Cal believes Cats’ up-tempo style plays ‘perfectly’ into Wiltjer’s game

To hear John Calipari describe this year’s team – which he’ll tell you over and over again is different than last year’s – it will be fast and long.

Coach Cal has raved about Willie Cauley-Stein’s uncharacteristic speed for a 7-footer. Archie Goodwin is consistently a blazer. Nerlens Noel, for his size, can get up and down the floor with the best of them.

Thoroughbreds, to borrow a Kentucky cliché, would be a fitting comparison.

So where does that leave Kyle Wiltjer, who isn’t exactly the most fleet of foot?

Coach Cal said the 6-foot-10, 239-pound big man fits “perfectly” into how the Cats could play this year.

“He’ll be behind the ball all the time,” Calipari said. “So now he’ll take it out, we are flying, and if he rebounds it, he’ll be behind it. If he doesn’t rebound it, he’ll still be out ahead and he’ll be fine. And we still may try him into a dragging screen. What I like is we fly and as the ball comes back, it’s coming back to his hands. Now you have a skilled player.”

The Wiltjer File

  • 6-foot-10, 239-pound sophomore forward
  • Portland, Ore., native
  • Averaged 11. 6 minutes, 5.0 points and 1.8 rebounds as a freshman
  • Only returner who played in every game last season
  • Hit 43.2 percent of his 3-point attempts
  • Exactly half of his shot attempts were from 3
  • Invited to Canadian National Team training camp this offseason
  • 2011 McDonald’s All-American
  • 2011 Oregon Gatorade Player of the Year

Wiltjer enters his second season at Kentucky as the lone returner who averaged more than 10 minutes a game during Kentucky’s run to its eighth national championship. To that effect, he’s the unquestioned leader of this season’s inexperienced team and one of the faces of another talented group that will try its hand at a second straight national championship.

But fast he is not – and that’s OK with Coach Cal.

Wiltjer has spent a lot of time with assistant coach Kenny Payne this offseason trying to become bigger, stronger, faster and more explosive, but part of what makes Wiltjer so difficult to guard is his ability to knock down perimeter shots.

Calipari doesn’t want to heave unrealistic expectations or comparisons on his sophomore forward, but he couldn’t help but compare Wiltjer to NBA Hall of Famer Larry Bird in how the Cats can utilize his unique skill set.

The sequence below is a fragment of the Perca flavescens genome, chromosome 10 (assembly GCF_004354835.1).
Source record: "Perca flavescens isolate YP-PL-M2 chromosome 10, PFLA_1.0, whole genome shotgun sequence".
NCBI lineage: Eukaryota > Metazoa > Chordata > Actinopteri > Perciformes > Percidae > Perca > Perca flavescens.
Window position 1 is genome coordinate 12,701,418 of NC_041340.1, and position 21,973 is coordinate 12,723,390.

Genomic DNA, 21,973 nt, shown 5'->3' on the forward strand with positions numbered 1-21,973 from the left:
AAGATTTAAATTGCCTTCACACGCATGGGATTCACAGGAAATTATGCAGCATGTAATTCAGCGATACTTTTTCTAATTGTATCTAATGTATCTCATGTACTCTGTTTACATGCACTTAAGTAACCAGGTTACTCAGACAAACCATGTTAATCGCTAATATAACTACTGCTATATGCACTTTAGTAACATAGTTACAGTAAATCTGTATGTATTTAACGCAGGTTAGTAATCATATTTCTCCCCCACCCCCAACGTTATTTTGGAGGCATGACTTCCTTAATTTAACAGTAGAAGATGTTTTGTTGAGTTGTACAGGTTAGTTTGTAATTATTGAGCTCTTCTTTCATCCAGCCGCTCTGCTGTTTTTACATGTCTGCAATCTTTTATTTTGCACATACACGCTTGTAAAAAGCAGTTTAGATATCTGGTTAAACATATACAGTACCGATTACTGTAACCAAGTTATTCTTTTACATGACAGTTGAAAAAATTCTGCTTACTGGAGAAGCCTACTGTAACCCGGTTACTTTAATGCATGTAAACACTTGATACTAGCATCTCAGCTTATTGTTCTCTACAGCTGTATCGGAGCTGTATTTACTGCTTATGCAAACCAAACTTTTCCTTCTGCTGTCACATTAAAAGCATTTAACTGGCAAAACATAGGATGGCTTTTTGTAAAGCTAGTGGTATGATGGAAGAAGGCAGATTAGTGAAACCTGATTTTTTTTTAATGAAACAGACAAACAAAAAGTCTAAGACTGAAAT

Coach Cal envisions Wiltjer as the trailer of the offense. When the Cats push the tempo and find there’s nothing at the rim, Calipari thinks Wiltjer can be UK’s half-court anchor. Calipari tells his players to play to their strengths, and although Wiltjer will be needed as an inside threat this year, one of his greatest strengths is being a dagger from the top of the arc.

“I’m not trying to compare him to somebody, but later in his career, that’s what they did with Bird,” Calipari said. “From that position, they would go pick-and-roll, dribble handoffs, he’d shoot the 3. After it went here, we go, it’s not there, give it to him and now play through him. I see that being one of the things.”

Coach Cal isn’t saying Wiltjer is the next-coming of Bird, arguably one of the greatest players to play the game, but Wiltjer doesn’t mind the comparisons or the role.

“That’s one of my favorite players of all-time, hence my number, so it’s a great honor to be in a position like he was or do something like him,” Wiltjer said in an exclusive interview with

As the only major returning piece from last year’s national championship squad, Wiltjer is expected to see an increased role and a bigger responsibility to score this season. When afforded the opportunity last year, Wiltjer showed he could score in bunches, posting five double-digit scoring games, including a 24-point effort against Loyola in just 25 minutes of action.

But how exactly he’ll be utilized remains a great mystery because of his skill set and experience.

Exactly half of Wiltjer’s 162 shot attempts last season were 3-pointers – which he hit at a 43.2-percent clip – but Wiltjer thinks the number of long-range shots was more of a byproduct of a defined and needed role than an unwillingness to go down low or a lack of an interior game.